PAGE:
The city, which is responsible for this ferry service, is doing just as poor a job in publicizing this service, which they claim they want to succeed. To get more information about this ferry service you already have to know that it exists. Let’s say you have heard about this service and go to the NYCDOT website to obtain more information. These are the steps involved:
- Find the NYCT DOT website by going to www.nyc.gov and looking up DOT, or go directly to the DOT website at www.nyc.gov/dot
- Click “Ferries and Buses” on the left
- Click on “Find Information About Private Ferries”
- Click on Ferry Operators
- Scroll down to “Seastreak,” the operator of the ferry, with the description “Seastreak operates service between the Rockaways and Manhattan, between Monmouth County and New York City, as well as baseball ferries and other seasonal service.” Notice no mention of Brooklyn, so you already have to know that the service exists to learn more about it.
- When you click on the “Seastreak” link, you have to wait for “Rockaway to BAT” to appear on the screen, which alternates with other services like service to Martha’s Vineyard,” then you have to click on that ad to obtain the schedule.
There is no information regarding which bus routes serve the ferry, if any. Or, that for $2 additional, you can get on a shuttle van from subway stops in Bay Ridge from 25 to 40 minutes prior to each departure, as reported by the Brooklyn Paper.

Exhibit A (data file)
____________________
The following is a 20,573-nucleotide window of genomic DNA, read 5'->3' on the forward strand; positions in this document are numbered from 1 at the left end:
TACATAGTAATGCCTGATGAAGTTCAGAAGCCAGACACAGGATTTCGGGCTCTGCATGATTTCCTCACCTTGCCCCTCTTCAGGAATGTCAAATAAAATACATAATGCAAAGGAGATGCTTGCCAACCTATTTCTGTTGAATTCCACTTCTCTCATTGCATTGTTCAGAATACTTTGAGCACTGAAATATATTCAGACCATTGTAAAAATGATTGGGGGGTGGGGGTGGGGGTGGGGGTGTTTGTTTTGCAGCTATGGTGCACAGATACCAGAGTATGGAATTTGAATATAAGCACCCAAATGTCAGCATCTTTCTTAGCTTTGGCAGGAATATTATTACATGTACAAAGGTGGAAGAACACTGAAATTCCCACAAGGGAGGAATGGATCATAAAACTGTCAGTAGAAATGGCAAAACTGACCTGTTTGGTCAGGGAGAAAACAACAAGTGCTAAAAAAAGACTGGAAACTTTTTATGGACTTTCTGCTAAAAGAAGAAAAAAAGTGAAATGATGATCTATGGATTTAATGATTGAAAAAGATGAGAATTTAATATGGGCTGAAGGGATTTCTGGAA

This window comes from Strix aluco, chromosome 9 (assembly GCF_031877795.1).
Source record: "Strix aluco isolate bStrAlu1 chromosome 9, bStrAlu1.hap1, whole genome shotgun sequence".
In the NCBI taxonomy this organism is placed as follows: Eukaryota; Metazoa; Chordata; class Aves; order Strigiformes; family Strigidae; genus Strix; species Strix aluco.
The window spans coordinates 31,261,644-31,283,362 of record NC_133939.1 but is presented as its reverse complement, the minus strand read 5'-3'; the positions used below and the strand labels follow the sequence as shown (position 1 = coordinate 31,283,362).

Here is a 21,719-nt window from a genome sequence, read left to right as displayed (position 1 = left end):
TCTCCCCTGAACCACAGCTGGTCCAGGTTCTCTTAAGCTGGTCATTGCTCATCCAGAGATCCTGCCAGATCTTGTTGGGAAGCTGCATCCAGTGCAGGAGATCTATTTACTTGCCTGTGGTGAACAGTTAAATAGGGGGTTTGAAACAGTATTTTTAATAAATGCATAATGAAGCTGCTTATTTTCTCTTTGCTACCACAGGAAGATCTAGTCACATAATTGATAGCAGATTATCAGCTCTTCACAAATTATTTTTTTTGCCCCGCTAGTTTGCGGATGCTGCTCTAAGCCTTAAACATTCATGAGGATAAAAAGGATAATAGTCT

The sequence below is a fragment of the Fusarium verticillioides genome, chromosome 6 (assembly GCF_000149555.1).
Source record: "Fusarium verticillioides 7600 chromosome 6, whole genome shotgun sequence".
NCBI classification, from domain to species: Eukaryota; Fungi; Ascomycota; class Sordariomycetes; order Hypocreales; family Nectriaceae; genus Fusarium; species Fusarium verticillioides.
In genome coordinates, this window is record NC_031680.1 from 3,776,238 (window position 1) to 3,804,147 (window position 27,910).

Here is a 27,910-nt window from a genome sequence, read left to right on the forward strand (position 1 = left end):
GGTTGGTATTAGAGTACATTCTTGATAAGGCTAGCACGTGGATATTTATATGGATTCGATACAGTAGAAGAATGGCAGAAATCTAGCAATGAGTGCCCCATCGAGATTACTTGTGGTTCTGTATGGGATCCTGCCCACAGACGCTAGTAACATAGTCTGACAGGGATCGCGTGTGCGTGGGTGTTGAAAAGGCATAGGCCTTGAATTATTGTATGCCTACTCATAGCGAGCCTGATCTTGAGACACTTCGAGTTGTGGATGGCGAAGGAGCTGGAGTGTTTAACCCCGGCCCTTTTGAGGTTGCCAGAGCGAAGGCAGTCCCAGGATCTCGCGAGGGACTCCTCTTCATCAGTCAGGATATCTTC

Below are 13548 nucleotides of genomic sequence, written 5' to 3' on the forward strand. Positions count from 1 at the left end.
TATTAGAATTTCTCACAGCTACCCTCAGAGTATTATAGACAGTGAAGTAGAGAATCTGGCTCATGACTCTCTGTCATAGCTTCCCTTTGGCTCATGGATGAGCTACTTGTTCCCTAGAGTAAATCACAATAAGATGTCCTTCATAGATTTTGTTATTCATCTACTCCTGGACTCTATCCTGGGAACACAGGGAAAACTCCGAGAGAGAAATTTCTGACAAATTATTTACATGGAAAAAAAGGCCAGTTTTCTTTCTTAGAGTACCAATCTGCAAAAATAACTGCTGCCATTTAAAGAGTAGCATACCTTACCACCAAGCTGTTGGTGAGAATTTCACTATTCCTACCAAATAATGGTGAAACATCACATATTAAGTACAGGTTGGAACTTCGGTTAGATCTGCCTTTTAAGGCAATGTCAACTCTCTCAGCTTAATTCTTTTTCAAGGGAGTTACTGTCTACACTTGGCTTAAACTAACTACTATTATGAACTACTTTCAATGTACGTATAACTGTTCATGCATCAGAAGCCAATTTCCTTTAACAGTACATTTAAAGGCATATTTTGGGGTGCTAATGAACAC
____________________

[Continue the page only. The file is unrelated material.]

Shame On The City, The State And The MTA
When you consider all the money the state spends to advertise the New York State Lottery, it is a shame that other than a few articles in local newspapers and a quick mention on TV, the only publicity this ferry has received is through word of mouth and fliers handed out by the office of Councilmember Vincent Gentile. Then government wonders why ferries such as this become victims to low ridership and ultimately fail. They provide no bus service to the ferries (something the MTA won’t even consider) and charge extra for van service, which Seastreak, the ferry operator, does not even mention on its website.
One has to wonder if government even wants this ferry from Rockaway and Brooklyn to Lower and Midtown Manhattan to succeed, given the lack of promotion, although there have been many favorable accolades from the few riders it does have. After all, the ferry is subsidized to the tune of $18 per head, given the current number of riders and existing levels of service. Mayoral hopefuls, such as Christine Quinn, continue to promote ferry service in their campaigns for mayor, but what has Quinn done to convince the city, state or MTA to promote this ferry, which is a well-kept secret by the city?
Next week we will discuss the possibility of the Brooklyn Army Terminal becoming a major transit hub.
The Commute is a weekly feature highlighting news and information about the city’s mass transit system and transportation infrastructure. It is written by Allan Rosen, a Manhattan Beach resident and former Director of MTA / NYC Transit Bus Planning (1981).